2. DISCUSSION

2.1 Standard of Review

Under 28 U.S.C. § 2254, as amended by the Antiterrorism and Effective Death Penalty Act of 1996 (" AEDPA"), 110 Stat. 1214, a federal court may not grant a state prisoner's application for habeas relief for any claim adjudicated on the merits in state court proceedings unless the adjudication of the claim resulted in a decision that was: (1) " contrary to, or involved an unreasonable application of, clearly established Federal law, as determined by the Supreme Court of the United States; " or (2) " based on an unreasonable determination of the facts in light of the evidence presented in the State court proceeding." § 2254(d); Harrington v. Richter, 562 U.S. 86,, 131 S.Ct. 770, 784-85, 178 L.Ed.2d 624 (2011); see also Burt v. Titlow, __ U.S. __, __, 134 S.Ct. 10, 15, 187 L.Ed.2d 348 (2013). The above standard " recognizes a foundational principle of our federal system: State courts are adequate forums for the vindication of federal rights." Titlow, 134 S.Ct. at 15.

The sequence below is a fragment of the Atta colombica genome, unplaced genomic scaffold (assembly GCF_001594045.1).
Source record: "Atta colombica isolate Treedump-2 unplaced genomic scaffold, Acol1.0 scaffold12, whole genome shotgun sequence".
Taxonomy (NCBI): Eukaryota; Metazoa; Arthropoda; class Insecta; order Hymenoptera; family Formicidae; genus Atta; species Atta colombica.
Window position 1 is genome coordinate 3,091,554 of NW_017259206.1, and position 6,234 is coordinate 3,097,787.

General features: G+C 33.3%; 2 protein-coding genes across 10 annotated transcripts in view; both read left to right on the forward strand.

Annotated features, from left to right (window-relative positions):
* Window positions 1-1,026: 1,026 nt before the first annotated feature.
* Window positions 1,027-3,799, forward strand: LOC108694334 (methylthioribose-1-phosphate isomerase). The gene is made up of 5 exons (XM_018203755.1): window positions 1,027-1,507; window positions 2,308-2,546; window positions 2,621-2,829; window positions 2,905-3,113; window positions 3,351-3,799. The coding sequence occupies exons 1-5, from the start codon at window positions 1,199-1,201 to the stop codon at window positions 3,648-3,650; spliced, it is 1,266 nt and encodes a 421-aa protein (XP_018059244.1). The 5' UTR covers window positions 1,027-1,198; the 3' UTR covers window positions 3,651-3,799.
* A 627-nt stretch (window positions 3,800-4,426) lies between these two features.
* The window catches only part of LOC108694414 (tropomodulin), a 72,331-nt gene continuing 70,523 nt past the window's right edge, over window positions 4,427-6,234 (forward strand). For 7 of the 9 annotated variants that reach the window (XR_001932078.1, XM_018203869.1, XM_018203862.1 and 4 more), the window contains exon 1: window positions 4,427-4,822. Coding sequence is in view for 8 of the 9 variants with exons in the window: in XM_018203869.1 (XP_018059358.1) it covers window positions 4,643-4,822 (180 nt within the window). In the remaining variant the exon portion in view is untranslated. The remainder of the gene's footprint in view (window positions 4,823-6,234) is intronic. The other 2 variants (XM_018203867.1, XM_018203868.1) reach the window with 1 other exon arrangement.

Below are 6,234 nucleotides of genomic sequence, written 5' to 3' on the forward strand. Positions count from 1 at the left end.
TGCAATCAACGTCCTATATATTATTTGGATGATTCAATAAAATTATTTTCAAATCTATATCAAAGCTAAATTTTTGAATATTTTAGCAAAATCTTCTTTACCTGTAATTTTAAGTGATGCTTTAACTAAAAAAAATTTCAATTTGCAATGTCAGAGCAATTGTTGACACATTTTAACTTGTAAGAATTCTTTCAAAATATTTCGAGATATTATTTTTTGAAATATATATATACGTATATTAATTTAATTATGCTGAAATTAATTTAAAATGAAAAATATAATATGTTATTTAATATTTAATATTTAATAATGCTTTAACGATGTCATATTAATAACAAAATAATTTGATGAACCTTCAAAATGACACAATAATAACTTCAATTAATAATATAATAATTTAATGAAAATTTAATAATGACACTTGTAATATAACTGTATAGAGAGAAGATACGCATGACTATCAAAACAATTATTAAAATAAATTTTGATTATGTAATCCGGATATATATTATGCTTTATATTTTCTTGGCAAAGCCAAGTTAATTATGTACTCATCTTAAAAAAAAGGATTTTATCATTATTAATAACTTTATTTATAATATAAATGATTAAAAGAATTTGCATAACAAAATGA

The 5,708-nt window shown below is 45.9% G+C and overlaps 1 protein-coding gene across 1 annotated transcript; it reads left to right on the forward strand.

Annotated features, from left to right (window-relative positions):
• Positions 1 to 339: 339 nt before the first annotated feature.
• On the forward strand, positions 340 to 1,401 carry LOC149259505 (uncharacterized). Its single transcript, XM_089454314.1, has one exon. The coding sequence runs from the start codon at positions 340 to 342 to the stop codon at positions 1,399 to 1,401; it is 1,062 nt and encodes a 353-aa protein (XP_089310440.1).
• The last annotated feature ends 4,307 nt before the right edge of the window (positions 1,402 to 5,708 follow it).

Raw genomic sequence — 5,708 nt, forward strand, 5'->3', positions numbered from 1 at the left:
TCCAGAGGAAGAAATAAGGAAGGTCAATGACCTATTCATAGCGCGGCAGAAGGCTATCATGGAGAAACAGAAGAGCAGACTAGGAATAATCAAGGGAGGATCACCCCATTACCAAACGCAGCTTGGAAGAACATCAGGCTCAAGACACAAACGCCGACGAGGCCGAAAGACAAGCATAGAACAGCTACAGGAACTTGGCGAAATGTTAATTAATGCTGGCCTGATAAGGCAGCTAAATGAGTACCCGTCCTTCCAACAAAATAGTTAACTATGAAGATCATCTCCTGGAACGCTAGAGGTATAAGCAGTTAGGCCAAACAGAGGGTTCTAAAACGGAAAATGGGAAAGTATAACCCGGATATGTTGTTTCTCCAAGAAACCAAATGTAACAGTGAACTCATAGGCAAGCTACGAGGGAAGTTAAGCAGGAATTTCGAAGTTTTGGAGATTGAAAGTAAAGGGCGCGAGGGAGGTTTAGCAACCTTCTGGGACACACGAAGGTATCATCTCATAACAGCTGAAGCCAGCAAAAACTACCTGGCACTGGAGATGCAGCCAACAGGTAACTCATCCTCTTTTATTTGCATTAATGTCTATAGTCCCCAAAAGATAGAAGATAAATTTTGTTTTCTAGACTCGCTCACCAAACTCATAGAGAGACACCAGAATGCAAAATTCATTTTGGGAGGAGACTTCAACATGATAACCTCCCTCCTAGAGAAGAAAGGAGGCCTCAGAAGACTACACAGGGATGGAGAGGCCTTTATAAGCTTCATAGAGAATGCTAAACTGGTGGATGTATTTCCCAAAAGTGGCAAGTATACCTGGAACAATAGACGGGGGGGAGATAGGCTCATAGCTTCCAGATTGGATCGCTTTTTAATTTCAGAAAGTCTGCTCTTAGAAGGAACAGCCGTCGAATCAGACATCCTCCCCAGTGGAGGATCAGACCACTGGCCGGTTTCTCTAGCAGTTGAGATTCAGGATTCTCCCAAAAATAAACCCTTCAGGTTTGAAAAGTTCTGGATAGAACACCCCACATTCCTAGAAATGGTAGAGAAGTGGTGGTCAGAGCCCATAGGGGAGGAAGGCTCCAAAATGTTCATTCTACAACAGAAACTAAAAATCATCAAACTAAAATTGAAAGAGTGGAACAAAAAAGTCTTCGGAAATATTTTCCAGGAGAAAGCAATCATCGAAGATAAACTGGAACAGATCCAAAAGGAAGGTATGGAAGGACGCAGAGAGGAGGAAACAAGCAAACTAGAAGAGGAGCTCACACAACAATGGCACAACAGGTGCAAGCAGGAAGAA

Therefore, although AEDPA " stops short of imposing a complete bar on federal court relitigation of claims already rejected in state proceedings, " it nevertheless " reflects the view that habeas corpus is a guard against extreme malfunctions in the state criminal justice systems, not a substitute for ordinary error correction through appeal." Richter, 131 S.Ct. at 786 (citation and internal quotation marks omitted). Consequently, § 2254(d) " preserves authority to issue the writ in cases where there is no possibility fairminded jurists could disagree that the state court's decision conflicts with [the Supreme Court's] precedents." Id. Put another way, in order to obtain federal habeas relief, " a state prisoner must show that the state court's ruling on the claim being presented in federal court was so lacking in justification that there was an error well understood and comprehended in existing law beyond any possibility for fairminded disagreement." Id. at 786-87; Titlow, 134 S.Ct. at 16.